Respect the Redds

Respect the Redds

Posted by Nick Teynor on Oct 24th 2021

Fall is a special time to fish in the Intermountain west. The crowds of anglers are usually down, the fish are fat, the air is cool and crisp, and the fall foliage makes our mountains a beautiful place to spend the day in. The Fall season is also a time of reproduction, as our resident Brown Trout and Brook Trout begin their spawning ritual, and are focused on making the next generation of trout. In order to help the fish get through this physically demanding process, we [anglers] need to leave them alone while they are spawning, and watch out for their fish nests, which are called redds.

While it is not illegal (yet) to fish to spawning fish, and there are, unfortunately, anglers who still continue to target spawning fish, it is not a sustainable way to fish, or an ethical thing to do. Why? Firstly, if we want to continue to have healthy fisheries, and fish in our waters, we must take steps to make sure they can reproduce and not be interfered with. Fish that are spawning are already stressed out, and many will die from exhaustion after spawning. They use their bodies to clear out small depressions in the streambed in which they lay their eggs. This digging out a nest for their eggs strips the protective slime and even the skin of the fish from their bodies-making them susceptible to parasites and infection. Every time an angler hooks a fish off of its spawning redd, they are stressing out a fish that is already pushed to the edge of its survival, and dramatically increasing the chances that it will die from exhaustion and stress. Watching where we wade is also vital to making sure we don’t kill the eggs on redds. Wading through redds is a sure-fire way to crush fish eggs, and even wading around redds can kill the eggs by smothering them with mud, silt, and debris we kick-up.

Secondly, it is not sportsmanlike in any way to target spawning fish. Trout make redds in shallow, gravelly riffles and tail-outs of pools, which means they are super exposed. They [trout] are aggressively vigilant and protective of their eggs, and like most fish, will attack anything that ventures too close to redds during the spawn. This makes what are usually very wary fish sitting ducks, and really takes away the whole point of why we fly-fish. Fly-fishing, by its nature, is not easy. It is the challenge of tying flies, rigging, fly-casting, and presentation that makes fooling a fish on a fly all the more satisfactory. If all you want to do is catch fish, without putting any effort into it, I’d recommend you spend your time at a local trout farm, or private stocked pond. You’ll catch all the fish you want, and help keep our wild fish and fisheries healthy.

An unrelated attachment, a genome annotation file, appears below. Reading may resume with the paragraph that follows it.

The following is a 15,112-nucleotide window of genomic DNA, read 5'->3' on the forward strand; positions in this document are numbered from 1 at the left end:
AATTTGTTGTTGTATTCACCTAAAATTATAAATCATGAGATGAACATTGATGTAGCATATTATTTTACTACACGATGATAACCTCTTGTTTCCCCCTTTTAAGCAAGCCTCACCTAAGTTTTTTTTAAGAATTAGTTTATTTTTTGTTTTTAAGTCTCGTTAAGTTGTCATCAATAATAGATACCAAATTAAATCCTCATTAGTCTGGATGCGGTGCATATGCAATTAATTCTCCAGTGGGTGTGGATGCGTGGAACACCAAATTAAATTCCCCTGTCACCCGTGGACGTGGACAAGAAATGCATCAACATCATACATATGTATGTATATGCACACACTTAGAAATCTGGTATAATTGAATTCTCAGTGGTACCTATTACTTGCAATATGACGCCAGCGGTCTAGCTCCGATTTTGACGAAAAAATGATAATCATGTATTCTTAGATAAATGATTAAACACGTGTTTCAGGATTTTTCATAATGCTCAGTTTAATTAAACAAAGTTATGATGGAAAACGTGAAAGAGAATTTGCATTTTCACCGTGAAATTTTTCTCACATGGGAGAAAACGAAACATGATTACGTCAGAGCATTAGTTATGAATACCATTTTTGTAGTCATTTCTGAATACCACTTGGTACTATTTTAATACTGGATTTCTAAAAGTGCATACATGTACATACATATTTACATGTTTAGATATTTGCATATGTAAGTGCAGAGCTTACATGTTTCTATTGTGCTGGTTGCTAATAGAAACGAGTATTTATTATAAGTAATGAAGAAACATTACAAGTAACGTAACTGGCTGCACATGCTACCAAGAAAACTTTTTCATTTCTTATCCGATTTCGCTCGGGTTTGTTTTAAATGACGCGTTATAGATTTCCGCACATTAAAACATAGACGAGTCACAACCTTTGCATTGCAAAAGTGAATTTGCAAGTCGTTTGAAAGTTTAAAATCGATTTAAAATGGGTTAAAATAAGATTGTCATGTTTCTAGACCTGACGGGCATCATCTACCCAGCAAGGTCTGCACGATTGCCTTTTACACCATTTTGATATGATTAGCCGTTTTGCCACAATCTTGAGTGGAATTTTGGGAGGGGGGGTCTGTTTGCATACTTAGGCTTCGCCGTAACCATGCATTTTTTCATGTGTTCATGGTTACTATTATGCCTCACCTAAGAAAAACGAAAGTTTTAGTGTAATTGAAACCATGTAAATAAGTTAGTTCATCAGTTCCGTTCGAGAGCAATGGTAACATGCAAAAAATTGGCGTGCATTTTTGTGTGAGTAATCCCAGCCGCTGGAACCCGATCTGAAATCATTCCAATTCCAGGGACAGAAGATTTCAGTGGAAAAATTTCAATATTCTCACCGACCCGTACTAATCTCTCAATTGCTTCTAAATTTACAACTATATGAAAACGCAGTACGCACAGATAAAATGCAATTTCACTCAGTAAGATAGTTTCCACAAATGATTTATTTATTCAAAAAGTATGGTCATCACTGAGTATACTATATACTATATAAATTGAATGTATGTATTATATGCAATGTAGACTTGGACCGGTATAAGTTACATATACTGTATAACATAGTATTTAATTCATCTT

If you still want to get out and fish, but do it in a place where you don’t have to worry about spawning fish, I’d highly recommend checking out lakes and reservoirs. Many of our local stillwater fisheries have Cutthroat, Rainbow, and Tiger trout in them. With the onset of Fall weather, these fish will move closer to the banks and edges, which makes them more accessible to catch, and they will feed aggressively right up until ice covers them up. If you want to continue to fish our local rivers, creeks and streams, you’ll need to make sure to focus your efforts in the deep holes and pools, focus on using techniques that have a lower chance of hooking spawning fish (like dry flies and soft hackles), and you’ll need to make sure you’re extra careful when wading so as to not inadvertently crush or smother eggs in the redds.

In summation: If you are going to fish for trout this time of year, or any time of the year when fish are actively spawning, then make sure you fish responsibly by not targeting fish that are on their redds, or wade through the redds. If you want to go fish where you don’t have to worry about dealing with spawning fish, go find a local stillwater or river with fish species not spawning. Or, focus on fishing the deeper troughs, pools, and runs with techniques that will have a lower probability not negatively impact the spawn. If we all respect the redds, we all benefit from it in the long term.

*For more info on how to identify spawning redds, and why fishing to spawning fish isn’t a smart thing to do, the folks at Redington Fly-Fishing made an informative (and entertaining) video on how to avoid the redds. You can watch it here.*